Abstract: The triazine herbicide atrazine (2-chloro-4-ethylamino-6-isopropyl-amino-s-triazine) is one of the most used pesticides in North America. Atrazine is principally used for control of certain annual broadleaf and grass weeds, primarily in corn but also in sorghum, sugarcane, and, to a lesser extent, other crops and landscaping. Atrazine is found in many surface and ground waters in North America, and aquatic ecological effects are a possible concern for the regulatory and regulated communities. To address these concerns an expert panel (the Panel) was convened to conduct a comprehensive aquatic ecological risk assessment. This assessment was based on several newly suggested procedures and included exposure and hazard subcomponents as well as the overall risk assessment. The Panel determined that use of probabilistic risk assessment techniques was appropriate. Here, the results of this assessment are presented as a case study for these techniques. The environmental exposure assessment concentrated on monitoring data from Midwestern watersheds, the area of greatest atrazine use in North America. This analysis revealed that atrazine concentrations rarely exceed 20 μg/L in rivers and streams that were the main focus of the aquatic ecological risk assessment. Following storm runoff, biota in lower-order streams may be exposed to pulses of atrazine greater than 20 μg/L, but these exposures are short-lived. The assessment also considered exposures in lakes and reservoirs. The principal data set was developed by the U.S. Geological Survey, which monitored residues in 76 Midwestern reservoirs in 11 states in 1992-1993. Residue concentrations in some reservoirs were similar to those in streams but persisted longer. Atrazine residues were widespread in reservoirs (92% occurrence), and the 90th percentile of this exposure distribution for early June to July was about 5 μg/L. Mathematical simulation models of chemical fate were used to generalize the exposure analysis to other sites and to assess the potential effects of reduction in the application rates. Models were evaluated, modified, and calibrated against available monitoring data to validate that these models could predict atrazine runoff. PRZM-2 overpredicted atrazine concentrations by about an order of magnitude, whereas GLEAMS underpredicted by a factor of 2 to 5. Thus, exposure models were not used to extrapolate to other regions of atrazine use in this assessment. The effects assessment considered both freshwater and saltwater toxicity test results. Phytoplankton were the most sensitive organisms, followed, in decreasing order of sensitivity, by macrophytes, benthic invertebrates, zooplankton, and fish. Atrazine inhibits photophosphorylation but typically does not result in lethality or permanent cell damage in the short term. This characteristic of atrazine required a different model than typically used for understanding the potential impact in aquatic systems, where lethality or nonreversible effects are usually assumed. In addition, recovery of phytoplankton from exposure to 5 to 20 μg/L atrazine was demonstrated. In some mesocosm field experiments, phytoplankton and macrophytes were reduced after atrazine exposures greater than 20 μg/L. However, populations were quickly reestablished, even while atrazine residues persisted in the water. Effects in field studies were judged to be ecologically important only at exposures of 50 μg/L or greater. Mesocosm experiments did not reveal disruption of either ecosystem structure or function at atrazine concentrations typically encountered in the environment (generally 5 μg/L or less). Based on an integration of laboratory bioassay data, field effects studies, and environmental monitoring data from watersheds in high-use areas in the Midwestern United States, the Panel concluded that atrazine does not pose a significant risk to the aquatic environment. Although some inhibitory effects on algae, phytoplankton, or macrophyte production may occur in small streams vulnerable to agricultural runoff, these effects are likely to be transient, and quick recovery of the ecological system is expected. A subset of surface waters, principally small reservoirs in areas with intensive use of atrazine, may be at greater risk of exposure to atrazine. Therefore, it is recommended that site-specific risk assessments be conducted at these sites to assess possible ecological effects in the context of the uses to which these ecosystems are put and the effectiveness and cost-benefit aspect of any risk mitigation measures that may be applied.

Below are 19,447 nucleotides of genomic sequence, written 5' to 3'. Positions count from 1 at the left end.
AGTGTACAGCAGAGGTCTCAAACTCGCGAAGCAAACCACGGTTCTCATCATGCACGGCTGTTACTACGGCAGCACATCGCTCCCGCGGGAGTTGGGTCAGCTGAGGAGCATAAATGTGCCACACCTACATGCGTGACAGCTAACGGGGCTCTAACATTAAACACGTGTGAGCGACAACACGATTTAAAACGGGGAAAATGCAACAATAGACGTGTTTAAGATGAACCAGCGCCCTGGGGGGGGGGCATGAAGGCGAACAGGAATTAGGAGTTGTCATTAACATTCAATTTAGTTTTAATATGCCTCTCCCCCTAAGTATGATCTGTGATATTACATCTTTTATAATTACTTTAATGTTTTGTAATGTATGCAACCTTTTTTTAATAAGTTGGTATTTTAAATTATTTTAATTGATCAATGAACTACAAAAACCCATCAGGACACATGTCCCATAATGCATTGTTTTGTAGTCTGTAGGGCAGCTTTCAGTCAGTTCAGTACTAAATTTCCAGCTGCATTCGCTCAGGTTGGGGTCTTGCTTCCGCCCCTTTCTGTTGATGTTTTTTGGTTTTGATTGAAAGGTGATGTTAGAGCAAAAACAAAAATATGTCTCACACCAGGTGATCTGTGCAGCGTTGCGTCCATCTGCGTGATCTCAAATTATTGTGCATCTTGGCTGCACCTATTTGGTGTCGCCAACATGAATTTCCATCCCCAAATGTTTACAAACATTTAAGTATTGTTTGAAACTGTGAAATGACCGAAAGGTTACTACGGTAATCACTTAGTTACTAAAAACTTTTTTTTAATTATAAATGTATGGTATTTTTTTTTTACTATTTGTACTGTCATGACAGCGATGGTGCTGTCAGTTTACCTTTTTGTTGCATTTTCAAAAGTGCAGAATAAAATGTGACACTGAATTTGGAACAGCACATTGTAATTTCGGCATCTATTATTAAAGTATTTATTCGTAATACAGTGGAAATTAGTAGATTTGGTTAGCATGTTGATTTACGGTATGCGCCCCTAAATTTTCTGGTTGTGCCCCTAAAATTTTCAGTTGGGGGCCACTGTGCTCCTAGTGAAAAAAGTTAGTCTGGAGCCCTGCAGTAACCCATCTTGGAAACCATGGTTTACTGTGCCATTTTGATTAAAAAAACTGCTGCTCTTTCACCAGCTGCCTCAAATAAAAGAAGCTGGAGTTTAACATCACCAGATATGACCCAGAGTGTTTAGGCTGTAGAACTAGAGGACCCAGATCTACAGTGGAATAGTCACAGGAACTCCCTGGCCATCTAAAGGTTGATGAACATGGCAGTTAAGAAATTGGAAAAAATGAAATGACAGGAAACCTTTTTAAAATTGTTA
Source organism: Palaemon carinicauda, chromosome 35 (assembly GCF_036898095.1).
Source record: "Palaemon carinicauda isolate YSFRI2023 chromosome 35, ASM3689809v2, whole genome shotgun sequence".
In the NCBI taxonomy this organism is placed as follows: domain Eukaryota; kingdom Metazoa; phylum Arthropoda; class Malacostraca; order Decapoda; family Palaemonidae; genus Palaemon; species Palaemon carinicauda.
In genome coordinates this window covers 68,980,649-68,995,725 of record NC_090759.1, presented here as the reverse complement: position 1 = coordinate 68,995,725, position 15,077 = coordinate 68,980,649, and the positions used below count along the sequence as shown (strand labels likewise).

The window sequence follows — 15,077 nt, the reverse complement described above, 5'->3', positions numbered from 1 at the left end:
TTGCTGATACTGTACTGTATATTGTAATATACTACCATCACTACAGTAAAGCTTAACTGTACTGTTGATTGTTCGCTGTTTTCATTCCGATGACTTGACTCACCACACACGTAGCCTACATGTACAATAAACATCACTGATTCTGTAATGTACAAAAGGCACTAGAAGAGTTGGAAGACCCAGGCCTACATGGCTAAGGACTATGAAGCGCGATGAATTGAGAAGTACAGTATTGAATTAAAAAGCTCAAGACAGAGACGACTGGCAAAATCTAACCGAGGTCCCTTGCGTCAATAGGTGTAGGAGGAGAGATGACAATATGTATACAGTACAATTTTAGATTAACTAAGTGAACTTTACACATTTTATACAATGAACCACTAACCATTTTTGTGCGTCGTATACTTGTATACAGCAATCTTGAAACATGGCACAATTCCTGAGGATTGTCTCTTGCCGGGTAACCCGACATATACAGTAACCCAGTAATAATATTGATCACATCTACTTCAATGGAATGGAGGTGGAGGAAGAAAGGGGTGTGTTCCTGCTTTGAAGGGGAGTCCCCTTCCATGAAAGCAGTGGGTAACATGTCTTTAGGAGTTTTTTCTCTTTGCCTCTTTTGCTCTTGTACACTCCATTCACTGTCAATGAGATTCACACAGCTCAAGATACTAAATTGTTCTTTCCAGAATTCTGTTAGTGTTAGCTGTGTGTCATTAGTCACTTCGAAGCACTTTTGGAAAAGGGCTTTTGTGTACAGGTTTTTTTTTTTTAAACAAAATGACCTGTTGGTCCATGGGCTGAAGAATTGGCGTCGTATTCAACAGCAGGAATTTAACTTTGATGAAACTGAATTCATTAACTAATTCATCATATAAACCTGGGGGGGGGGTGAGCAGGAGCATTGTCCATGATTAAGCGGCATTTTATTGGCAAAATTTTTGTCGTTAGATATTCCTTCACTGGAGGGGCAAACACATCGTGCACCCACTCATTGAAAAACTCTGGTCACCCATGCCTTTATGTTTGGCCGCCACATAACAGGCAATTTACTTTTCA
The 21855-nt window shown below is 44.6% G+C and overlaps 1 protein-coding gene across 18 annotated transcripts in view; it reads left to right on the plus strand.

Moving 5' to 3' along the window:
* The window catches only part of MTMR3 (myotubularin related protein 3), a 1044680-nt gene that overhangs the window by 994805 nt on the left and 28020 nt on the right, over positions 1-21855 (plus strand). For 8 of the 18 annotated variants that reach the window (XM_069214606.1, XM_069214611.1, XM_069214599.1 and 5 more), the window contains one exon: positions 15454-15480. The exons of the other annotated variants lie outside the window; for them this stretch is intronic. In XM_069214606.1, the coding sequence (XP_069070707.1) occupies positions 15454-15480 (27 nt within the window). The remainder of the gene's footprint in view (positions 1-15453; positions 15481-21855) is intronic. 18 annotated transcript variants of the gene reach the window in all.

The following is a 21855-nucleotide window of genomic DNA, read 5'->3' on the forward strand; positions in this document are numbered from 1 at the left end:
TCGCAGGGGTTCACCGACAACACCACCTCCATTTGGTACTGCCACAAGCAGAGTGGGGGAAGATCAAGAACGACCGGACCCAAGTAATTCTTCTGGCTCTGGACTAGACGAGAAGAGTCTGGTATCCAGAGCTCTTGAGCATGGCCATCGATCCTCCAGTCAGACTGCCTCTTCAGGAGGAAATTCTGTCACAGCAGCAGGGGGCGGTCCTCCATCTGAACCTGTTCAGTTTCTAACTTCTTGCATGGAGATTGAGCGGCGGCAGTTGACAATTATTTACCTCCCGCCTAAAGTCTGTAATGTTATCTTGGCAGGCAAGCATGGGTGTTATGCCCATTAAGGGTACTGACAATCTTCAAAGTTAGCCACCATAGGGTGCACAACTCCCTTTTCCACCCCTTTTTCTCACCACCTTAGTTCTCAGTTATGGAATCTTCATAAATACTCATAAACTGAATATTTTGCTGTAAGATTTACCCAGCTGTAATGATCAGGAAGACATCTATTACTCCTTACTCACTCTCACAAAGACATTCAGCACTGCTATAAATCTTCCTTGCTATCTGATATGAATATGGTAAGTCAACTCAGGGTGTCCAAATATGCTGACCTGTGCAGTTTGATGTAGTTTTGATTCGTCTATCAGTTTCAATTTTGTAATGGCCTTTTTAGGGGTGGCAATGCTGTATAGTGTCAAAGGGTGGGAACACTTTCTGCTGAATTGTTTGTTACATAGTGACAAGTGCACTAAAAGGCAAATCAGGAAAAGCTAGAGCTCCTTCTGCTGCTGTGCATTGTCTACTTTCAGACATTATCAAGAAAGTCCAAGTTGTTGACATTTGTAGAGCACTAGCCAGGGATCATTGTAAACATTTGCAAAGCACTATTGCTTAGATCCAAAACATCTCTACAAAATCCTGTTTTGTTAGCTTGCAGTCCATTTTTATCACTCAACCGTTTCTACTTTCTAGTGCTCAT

TL;DR: It is shown that atrazine exposure resulted in retarded gonadal development (gonadal dysgenesis) and testicular oogenesis (hermaphroditism) in leopard frogs (Rana pipiens) and the current data raise concern about the effects of atrazines on amphibians in general and the potential role of atazine and other endocrine-disrupting pesticides in amphibian declines.